How To Help Your Kid Avoid Perfectionism
Rachel* remembers the moment she realized her oldest daughter was a perfectionist. Rose* was 3 and had fallen behind in an impromptu race with a friend. Instead of trying to catch up, she gave up, collapsed on the ground in tears, and wailed, "I don't want to lose!"
Having struggled with perfectionism herself, Rachel understood that this wasn't the typical frustration of a toddler. Rose was mad at herself for failing to live up to an impossible self-imposed standard: she had to be perfect.
Although the word may suggest otherwise, perfectionism doesn't mean being excellent at everything; it's believing that you need to be—and trying extremely hard to make that happen. The trait typically becomes recognizable in early elementary school-aged children, when they are able to understand they're being compared to others, whether in school, sports, or other settings, says Parker Huston, Ph.D., a pediatric psychologist in Columbus, Ohio. Some research has found that it's slightly more common in girls.
In moderation, striving for perfection is socially acceptable, even admirable; any parent would be proud if their kid brought home a glowing report card or set a new record on their swim team. But when carried to an extreme, perfectionism is a risk factor for anxiety, depression, obsessive-compulsive disorder (OCD), and eating disorders, says Kirsten Gilbert, Ph.D., assistant professor of psychiatry at Washington University in St. Louis. With experts reporting that the pandemic has ushered in a national mental health crisis for kids, knowing whether a child's behavior has crossed the line from helpful to harmful feels all the more crucial.
The Trouble With Perfectionism
Extreme perfectionists often struggle with low self-esteem, are easily embarrassed, and may obsess about every mistake, real or perceived. They're the kids who become so agitated about coloring outside the lines that they'll repeatedly crumple up their paper and start over. If they answer nine out of 10 questions correctly on a quiz, they'll focus on the one wrong answer rather than take pride in the right ones. They'll quit a sports team if they think they're not as good as everyone else. Even though they want to do well in school, they may procrastinate because if they don't start an assignment, they won't risk failing. They can take hours to write a three-line letter because they're so anxious about getting the wording right.
Perfectionism has been linked to both OCD and depression, although the three can and do exist independently of each other. Unlike OCD and depression, which are diagnosable mental health disorders, perfectionism is a mindset that persists over time. People with OCD are more likely to have perfectionist thinking, although many people have perfectionist thinking without accompanying obsessions, compulsions, and disruptive anxiety.
In a study conducted between 2003 and 2017, Dr. Gilbert found that preschoolers who engaged in continuous "performance monitoring"—making comments such as "This is terrible," and "I did that all wrong," while drawing a circle—were twice as likely to develop OCD by their teens than preschoolers who could complete the task without providing a negative running commentary about what they saw as their mistakes.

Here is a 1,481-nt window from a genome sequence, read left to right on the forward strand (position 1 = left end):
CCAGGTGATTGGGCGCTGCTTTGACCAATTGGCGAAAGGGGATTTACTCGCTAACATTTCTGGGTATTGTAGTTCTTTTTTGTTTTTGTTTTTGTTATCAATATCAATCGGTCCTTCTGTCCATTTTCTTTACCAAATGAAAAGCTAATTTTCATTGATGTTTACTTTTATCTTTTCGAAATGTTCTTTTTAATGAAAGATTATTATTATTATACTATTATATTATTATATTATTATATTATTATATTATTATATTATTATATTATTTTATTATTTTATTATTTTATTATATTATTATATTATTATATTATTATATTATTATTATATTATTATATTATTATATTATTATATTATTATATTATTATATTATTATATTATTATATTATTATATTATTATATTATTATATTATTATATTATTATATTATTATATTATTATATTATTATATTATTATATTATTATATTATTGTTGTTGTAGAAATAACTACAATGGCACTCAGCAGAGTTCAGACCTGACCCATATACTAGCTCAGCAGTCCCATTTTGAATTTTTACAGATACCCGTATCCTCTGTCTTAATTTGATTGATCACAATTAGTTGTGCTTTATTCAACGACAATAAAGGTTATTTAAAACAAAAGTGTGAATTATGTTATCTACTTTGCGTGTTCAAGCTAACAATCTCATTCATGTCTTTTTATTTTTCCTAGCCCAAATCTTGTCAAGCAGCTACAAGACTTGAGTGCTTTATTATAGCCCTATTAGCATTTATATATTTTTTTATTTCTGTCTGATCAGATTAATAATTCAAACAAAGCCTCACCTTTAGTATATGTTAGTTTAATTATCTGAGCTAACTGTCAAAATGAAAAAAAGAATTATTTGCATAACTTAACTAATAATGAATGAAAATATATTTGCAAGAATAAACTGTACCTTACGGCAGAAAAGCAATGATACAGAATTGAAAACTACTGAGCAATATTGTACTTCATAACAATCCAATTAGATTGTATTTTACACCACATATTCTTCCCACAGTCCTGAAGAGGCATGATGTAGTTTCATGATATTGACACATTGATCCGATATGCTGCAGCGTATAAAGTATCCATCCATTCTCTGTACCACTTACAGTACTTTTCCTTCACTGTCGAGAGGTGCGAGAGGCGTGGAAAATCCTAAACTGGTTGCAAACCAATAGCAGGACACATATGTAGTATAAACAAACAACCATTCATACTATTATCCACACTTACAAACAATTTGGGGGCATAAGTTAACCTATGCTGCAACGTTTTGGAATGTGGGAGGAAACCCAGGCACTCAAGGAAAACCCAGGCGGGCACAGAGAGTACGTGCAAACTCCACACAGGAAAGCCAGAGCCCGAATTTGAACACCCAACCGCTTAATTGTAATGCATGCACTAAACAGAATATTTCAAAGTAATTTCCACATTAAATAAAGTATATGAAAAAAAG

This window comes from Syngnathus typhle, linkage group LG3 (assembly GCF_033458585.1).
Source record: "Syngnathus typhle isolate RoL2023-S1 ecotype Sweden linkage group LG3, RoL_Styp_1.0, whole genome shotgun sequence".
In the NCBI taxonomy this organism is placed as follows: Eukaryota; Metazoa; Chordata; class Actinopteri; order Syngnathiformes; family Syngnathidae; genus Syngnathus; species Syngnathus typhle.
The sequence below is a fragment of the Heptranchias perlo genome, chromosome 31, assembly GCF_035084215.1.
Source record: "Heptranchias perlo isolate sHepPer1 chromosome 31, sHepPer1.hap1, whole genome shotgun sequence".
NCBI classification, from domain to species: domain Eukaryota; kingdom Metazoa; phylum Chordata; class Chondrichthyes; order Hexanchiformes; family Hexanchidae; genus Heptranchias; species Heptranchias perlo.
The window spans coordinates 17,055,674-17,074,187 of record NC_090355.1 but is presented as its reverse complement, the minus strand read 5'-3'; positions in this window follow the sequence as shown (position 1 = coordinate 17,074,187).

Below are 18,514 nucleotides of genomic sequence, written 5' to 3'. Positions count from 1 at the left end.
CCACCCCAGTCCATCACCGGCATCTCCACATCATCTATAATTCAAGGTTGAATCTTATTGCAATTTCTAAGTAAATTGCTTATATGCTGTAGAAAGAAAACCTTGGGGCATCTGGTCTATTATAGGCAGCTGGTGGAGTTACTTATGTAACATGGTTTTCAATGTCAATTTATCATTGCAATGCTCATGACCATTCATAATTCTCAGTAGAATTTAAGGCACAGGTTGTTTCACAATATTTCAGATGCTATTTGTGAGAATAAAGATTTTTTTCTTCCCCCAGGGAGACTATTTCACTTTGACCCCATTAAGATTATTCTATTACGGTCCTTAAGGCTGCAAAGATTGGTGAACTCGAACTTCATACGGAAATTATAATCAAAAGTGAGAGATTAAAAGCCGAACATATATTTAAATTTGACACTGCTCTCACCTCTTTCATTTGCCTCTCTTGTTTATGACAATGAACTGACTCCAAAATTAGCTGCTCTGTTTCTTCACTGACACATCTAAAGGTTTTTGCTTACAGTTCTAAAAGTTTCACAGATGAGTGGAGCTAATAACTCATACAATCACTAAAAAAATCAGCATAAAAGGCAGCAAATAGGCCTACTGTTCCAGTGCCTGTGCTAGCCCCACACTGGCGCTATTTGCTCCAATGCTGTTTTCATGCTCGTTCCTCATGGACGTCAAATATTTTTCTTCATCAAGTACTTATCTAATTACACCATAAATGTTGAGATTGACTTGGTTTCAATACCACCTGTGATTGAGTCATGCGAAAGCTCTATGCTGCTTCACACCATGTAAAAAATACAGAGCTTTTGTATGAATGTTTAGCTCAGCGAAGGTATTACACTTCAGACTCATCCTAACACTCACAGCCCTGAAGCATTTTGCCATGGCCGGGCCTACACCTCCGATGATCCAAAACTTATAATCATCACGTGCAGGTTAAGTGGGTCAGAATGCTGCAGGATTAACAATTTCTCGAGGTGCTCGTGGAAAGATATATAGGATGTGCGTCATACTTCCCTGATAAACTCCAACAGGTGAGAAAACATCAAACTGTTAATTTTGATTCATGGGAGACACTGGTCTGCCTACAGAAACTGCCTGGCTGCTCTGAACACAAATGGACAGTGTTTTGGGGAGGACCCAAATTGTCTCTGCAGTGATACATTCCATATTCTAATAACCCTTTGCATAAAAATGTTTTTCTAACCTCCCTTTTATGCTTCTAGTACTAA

"Similarly, when a child is never performing up to their expectations, it's not surprising that they might consider themself a failure, and that could potentially contribute to depressive or anxiety symptoms," Dr. Gilbert says. "However, if you identify a child's perfectionistic tendencies at a young age, you can help them learn to be less self-critical of their mistakes and theoretically help decrease the likelihood of psychiatric disorders."
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Part of the challenge for parents is that kids who are perfectionists try to create the illusion that they have everything under control. Instead of saying they don't want to go to school because there's a test they want to avoid, they may feign a stomachache. "It's difficult to know if your kid is struggling if they're hiding it from everybody," says Anisa Khaliq, M.D., a child psychiatrist in Edmonton, Canada. And even the most well-intentioned parents can inadvertently contribute to perfectionism by encouraging their children to do their best, Dr. Gilbert adds.
Doctors often suggest seeking help if a child is in such distress that they aren't able to function in their daily life, but with perfectionists, you don't need to wait to get to that point, Dr. Khaliq says. "Your parental instincts can tell that something is off about your kid." If you're concerned, talk to your pediatrician, family doctor, or school counselor, who can refer you to a psychologist or mental health professional.
Whether your kid is occasionally too hard on themself or has a persistent never-good-enough mindset, certain strategies can help them develop a healthier attitude.
Address the unwelcome guest in their head
By the time we reach adulthood, most of us have figured out how to deal with critical self-talk. For children who are too young to understand the word perfectionism, Dr. Huston suggests starting with an explanation, followed by a question: "Some of us have a voice inside our head that sounds kind of mean or isn't happy very often. It says that if we're not perfect, we have to do something again until we do it right. Do you have a voice like that?" Give the voice a name, even one that's a little silly, suggests Dr. Huston. That makes it easier to refer to and more likely that your child will talk about it. As children grow older, you can start using the word perfectionism to explain why that voice exists.